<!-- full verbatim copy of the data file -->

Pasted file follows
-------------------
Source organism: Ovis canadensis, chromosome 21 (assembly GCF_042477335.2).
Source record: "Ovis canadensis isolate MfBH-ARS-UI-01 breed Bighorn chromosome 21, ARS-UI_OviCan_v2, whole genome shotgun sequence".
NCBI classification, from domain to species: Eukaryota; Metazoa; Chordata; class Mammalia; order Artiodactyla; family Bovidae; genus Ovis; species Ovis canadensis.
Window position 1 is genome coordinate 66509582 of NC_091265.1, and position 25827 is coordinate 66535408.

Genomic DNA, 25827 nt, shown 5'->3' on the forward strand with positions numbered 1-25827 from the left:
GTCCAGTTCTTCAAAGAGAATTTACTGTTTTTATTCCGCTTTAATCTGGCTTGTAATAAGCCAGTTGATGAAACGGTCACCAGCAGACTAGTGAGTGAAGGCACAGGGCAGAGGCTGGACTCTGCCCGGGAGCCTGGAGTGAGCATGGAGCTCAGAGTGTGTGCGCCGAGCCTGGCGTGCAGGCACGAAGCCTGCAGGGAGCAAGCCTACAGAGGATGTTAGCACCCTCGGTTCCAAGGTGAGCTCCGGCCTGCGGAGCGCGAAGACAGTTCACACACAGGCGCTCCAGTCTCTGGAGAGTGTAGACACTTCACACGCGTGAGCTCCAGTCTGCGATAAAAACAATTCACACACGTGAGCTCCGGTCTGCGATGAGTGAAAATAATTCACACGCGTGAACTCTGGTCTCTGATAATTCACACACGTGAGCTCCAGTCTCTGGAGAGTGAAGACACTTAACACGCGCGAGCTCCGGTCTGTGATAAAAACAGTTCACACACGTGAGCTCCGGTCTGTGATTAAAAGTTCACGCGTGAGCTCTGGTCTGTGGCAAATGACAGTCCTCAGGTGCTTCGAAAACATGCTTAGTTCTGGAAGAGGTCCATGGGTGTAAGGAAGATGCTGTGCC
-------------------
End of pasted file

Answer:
Source organism: Ovis canadensis, chromosome 21 (assembly GCF_042477335.2).
Source record: "Ovis canadensis isolate MfBH-ARS-UI-01 breed Bighorn chromosome 21, ARS-UI_OviCan_v2, whole genome shotgun sequence".
NCBI classification, from domain to species: Eukaryota; Metazoa; Chordata; class Mammalia; order Artiodactyla; family Bovidae; genus Ovis; species Ovis canadensis.
Window position 1 is genome coordinate 66509582 of NC_091265.1, and position 25827 is coordinate 66535408.

Genomic DNA, 25827 nt, shown 5'->3' on the forward strand with positions numbered 1-25827 from the left:
GTCCAGTTCTTCAAAGAGAATTTACTGTTTTTATTCCGCTTTAATCTGGCTTGTAATAAGCCAGTTGATGAAACGGTCACCAGCAGACTAGTGAGTGAAGGCACAGGGCAGAGGCTGGACTCTGCCCGGGAGCCTGGAGTGAGCATGGAGCTCAGAGTGTGTGCGCCGAGCCTGGCGTGCAGGCACGAAGCCTGCAGGGAGCAAGCCTACAGAGGATGTTAGCACCCTCGGTTCCAAGGTGAGCTCCGGCCTGCGGAGCGCGAAGACAGTTCACACACAGGCGCTCCAGTCTCTGGAGAGTGTAGACACTTCACACGCGTGAGCTCCAGTCTGCGATAAAAACAATTCACACACGTGAGCTCCGGTCTGCGATGAGTGAAAATAATTCACACGCGTGAACTCTGGTCTCTGATAATTCACACACGTGAGCTCCAGTCTCTGGAGAGTGAAGACACTTAACACGCGCGAGCTCCGGTCTGTGATAAAAACAGTTCACACACGTGAGCTCCGGTCTGTGATTAAAAGTTCACGCGTGAGCTCTGGTCTGTGGCAAATGACAGTCCTCAGGTGCTTCGAAAACATGCTTAGTTCTGGAAGAGGTCCATGGGTGTAAGGAAGATGCTGTGCC